The subject of Estate Planning has always engaged the kings and the common men alike. Estate planning requires a thoughtful plan weighing various alternatives and deciding “whom” to give, “how much” to give, “when” to give and in “what form” to give one’s estate. Your estate may comprise of immovable properties, shares and securities, financial assets, jewellery and other assets acquired by you by years of hard work and by way of ancestral property.
Estate Planning helps an individual to ensure smooth succession and avoiding disputes, protection and enhancement of estate and providing financial security to your near and dear ones.
Generally speaking, Direct transfer is simpler and does not require administration and is more appropriate where the Estate is not very significant. Further, in case of immovable property, direct transfer is more tax efficient. The gifts between specified close relatives are tax exempt and transmission of assets on inheritance is also tax exempt. Further, for the successor, the income from one self-occupied house property is not liable to notional tax and until last year, was exempted from wealth tax as well (now abolished). The direct transfer can further be eased by “Nomination” in case of shares, securities, bank accounts and premises in co-operative societies so that one does not have to wait for the Will to be probated for transmission to the nominee.
In cases where the Estate is significant, the Trust structure may present an interesting option. The following persons/ entities are necessary for creation of a trust.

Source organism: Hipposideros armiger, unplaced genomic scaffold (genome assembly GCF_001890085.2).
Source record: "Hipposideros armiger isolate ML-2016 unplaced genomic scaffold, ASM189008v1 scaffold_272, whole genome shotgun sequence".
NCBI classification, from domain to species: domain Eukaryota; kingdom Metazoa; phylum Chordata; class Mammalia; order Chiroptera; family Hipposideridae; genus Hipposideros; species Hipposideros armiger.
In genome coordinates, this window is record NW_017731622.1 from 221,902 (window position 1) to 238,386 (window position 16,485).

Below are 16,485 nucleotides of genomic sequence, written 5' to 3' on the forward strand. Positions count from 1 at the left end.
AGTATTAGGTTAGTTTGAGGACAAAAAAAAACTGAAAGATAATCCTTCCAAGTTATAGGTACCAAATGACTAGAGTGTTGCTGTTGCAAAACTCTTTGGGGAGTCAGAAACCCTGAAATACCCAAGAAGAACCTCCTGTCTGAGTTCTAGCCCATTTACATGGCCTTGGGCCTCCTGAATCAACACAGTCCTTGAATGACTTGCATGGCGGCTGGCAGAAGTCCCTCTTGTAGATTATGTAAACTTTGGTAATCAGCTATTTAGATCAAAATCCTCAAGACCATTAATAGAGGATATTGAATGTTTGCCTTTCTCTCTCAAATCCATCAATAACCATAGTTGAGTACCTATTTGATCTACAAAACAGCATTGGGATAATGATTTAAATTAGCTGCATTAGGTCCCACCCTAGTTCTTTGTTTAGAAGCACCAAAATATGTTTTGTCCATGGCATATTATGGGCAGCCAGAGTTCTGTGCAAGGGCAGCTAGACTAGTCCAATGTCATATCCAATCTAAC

a. Settlor or author of the trust who creates the trust
b. Trustee is the person who holds and administers the property for the benefit of another/others
c. A beneficiary/ies who is/are benefited by the trust. The beneficiaries can have specified shares (called “specific trust”) or undefined shares at the discretion of the trustees (called “discretionary trust”).
Certain benefits which result due to a Trust structure, include (i) Retention of Control over property with Trustee (ii) Enjoyment of benefits from property during lifetime of Settlor, (iii) Protecting assets in case of heavy liabilities or bankruptcy, (iv) Possibility of contesting of Will and litigation substantially reduced (v) Helps avoiding probate procedure resulting into saving in time & costs (vi) Provides greater flexibility in distribution of estate and contingent distribution. As a result, where a large family is involved or some of the beneficiaries are minor or where the underlying asset is incapable of division, the trust may be more appropriate.
Certain aspects which need to be considered before going for the trust model for asset protection include (i) critical to identify competent Trustees with integrity (ii) Title transfer costs – registration fees, stamp duty, etc. (In Maharashtra, stamp duty is 3% in case of movable property and 3% to 5% depending upon the location of immovable property in case of private trust).
From a tax perspective, the tax treatment of the trusts is not very friendly. In India, there is no estate duty or inheritance tax and as a result, one of the greatest reasons for use of trusts globally is not applicable in India. Generally, the transfer of assets under a Will would not be liable to tax in India but transfer made during the lifetime of the person may need to be examined from tax perspective. In case of an irrevocable trust, where shares of beneficiaries are known, income is taxed as per the rates applicable to beneficiaries in the hands of beneficiaries, but where shares of beneficiaries are unknown or where any of the beneficiaries is having taxable income, income is taxed at maximum marginal rate (i.e. 30% plus surcharge and cess) in the hands of Trustee as representative of Trust.
To conclude, Direct transfer is simpler and does not require administration and is more appropriate where the Estate is not very significant. In cases where the Estate is significant, the Trust structure presents enormous flexibility and succession possibilities with estate protection but the same needs to be carefully examined from tax perspective.
(Author is founder of Founder, RSM Astute Consulting Group)